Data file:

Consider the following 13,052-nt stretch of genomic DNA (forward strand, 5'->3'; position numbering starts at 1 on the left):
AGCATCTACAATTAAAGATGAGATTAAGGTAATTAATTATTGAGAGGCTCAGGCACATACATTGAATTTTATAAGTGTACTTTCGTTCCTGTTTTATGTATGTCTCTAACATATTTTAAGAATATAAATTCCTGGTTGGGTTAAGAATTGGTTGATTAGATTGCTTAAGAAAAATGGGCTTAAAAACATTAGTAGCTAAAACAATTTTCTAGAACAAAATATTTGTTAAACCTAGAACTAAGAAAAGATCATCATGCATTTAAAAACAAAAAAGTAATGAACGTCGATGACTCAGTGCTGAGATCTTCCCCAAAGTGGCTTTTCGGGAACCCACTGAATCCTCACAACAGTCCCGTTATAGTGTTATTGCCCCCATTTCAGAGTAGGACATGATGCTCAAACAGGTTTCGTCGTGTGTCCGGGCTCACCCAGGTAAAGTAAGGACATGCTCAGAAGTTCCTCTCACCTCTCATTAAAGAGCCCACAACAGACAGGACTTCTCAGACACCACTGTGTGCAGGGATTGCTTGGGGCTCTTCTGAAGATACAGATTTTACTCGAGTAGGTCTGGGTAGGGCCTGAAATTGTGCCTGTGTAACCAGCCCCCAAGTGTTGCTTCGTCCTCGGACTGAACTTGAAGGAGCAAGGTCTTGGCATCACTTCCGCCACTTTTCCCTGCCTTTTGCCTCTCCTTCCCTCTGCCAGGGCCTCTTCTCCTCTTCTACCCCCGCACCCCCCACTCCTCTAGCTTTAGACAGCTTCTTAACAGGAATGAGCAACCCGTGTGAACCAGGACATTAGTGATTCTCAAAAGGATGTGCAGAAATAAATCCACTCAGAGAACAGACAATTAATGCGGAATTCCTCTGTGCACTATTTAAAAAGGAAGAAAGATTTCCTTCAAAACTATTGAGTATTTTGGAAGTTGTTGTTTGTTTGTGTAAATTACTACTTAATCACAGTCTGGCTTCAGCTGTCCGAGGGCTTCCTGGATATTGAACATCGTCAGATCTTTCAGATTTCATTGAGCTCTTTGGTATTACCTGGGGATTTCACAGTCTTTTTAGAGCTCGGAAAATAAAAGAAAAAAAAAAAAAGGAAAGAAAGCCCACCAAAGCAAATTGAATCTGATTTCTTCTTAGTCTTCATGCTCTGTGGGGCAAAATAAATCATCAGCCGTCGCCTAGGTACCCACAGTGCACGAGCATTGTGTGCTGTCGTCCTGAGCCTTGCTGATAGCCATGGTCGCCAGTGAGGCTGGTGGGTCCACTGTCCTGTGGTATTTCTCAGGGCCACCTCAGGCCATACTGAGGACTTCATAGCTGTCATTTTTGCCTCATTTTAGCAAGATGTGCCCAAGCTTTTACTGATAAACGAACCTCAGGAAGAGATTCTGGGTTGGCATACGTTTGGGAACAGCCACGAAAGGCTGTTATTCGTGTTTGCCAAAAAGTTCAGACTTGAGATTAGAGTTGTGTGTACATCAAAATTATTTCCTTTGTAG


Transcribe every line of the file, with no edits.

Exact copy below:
Consider the following 13,052-nt stretch of genomic DNA (forward strand, 5'->3'; position numbering starts at 1 on the left):
AGCATCTACAATTAAAGATGAGATTAAGGTAATTAATTATTGAGAGGCTCAGGCACATACATTGAATTTTATAAGTGTACTTTCGTTCCTGTTTTATGTATGTCTCTAACATATTTTAAGAATATAAATTCCTGGTTGGGTTAAGAATTGGTTGATTAGATTGCTTAAGAAAAATGGGCTTAAAAACATTAGTAGCTAAAACAATTTTCTAGAACAAAATATTTGTTAAACCTAGAACTAAGAAAAGATCATCATGCATTTAAAAACAAAAAAGTAATGAACGTCGATGACTCAGTGCTGAGATCTTCCCCAAAGTGGCTTTTCGGGAACCCACTGAATCCTCACAACAGTCCCGTTATAGTGTTATTGCCCCCATTTCAGAGTAGGACATGATGCTCAAACAGGTTTCGTCGTGTGTCCGGGCTCACCCAGGTAAAGTAAGGACATGCTCAGAAGTTCCTCTCACCTCTCATTAAAGAGCCCACAACAGACAGGACTTCTCAGACACCACTGTGTGCAGGGATTGCTTGGGGCTCTTCTGAAGATACAGATTTTACTCGAGTAGGTCTGGGTAGGGCCTGAAATTGTGCCTGTGTAACCAGCCCCCAAGTGTTGCTTCGTCCTCGGACTGAACTTGAAGGAGCAAGGTCTTGGCATCACTTCCGCCACTTTTCCCTGCCTTTTGCCTCTCCTTCCCTCTGCCAGGGCCTCTTCTCCTCTTCTACCCCCGCACCCCCCACTCCTCTAGCTTTAGACAGCTTCTTAACAGGAATGAGCAACCCGTGTGAACCAGGACATTAGTGATTCTCAAAAGGATGTGCAGAAATAAATCCACTCAGAGAACAGACAATTAATGCGGAATTCCTCTGTGCACTATTTAAAAAGGAAGAAAGATTTCCTTCAAAACTATTGAGTATTTTGGAAGTTGTTGTTTGTTTGTGTAAATTACTACTTAATCACAGTCTGGCTTCAGCTGTCCGAGGGCTTCCTGGATATTGAACATCGTCAGATCTTTCAGATTTCATTGAGCTCTTTGGTATTACCTGGGGATTTCACAGTCTTTTTAGAGCTCGGAAAATAAAAGAAAAAAAAAAAAAGGAAAGAAAGCCCACCAAAGCAAATTGAATCTGATTTCTTCTTAGTCTTCATGCTCTGTGGGGCAAAATAAATCATCAGCCGTCGCCTAGGTACCCACAGTGCACGAGCATTGTGTGCTGTCGTCCTGAGCCTTGCTGATAGCCATGGTCGCCAGTGAGGCTGGTGGGTCCACTGTCCTGTGGTATTTCTCAGGGCCACCTCAGGCCATACTGAGGACTTCATAGCTGTCATTTTTGCCTCATTTTAGCAAGATGTGCCCAAGCTTTTACTGATAAACGAACCTCAGGAAGAGATTCTGGGTTGGCATACGTTTGGGAACAGCCACGAAAGGCTGTTATTCGTGTTTGCCAAAAAGTTCAGACTTGAGATTAGAGTTGTGTGTACATCAAAATTATTTCCTTTGTAG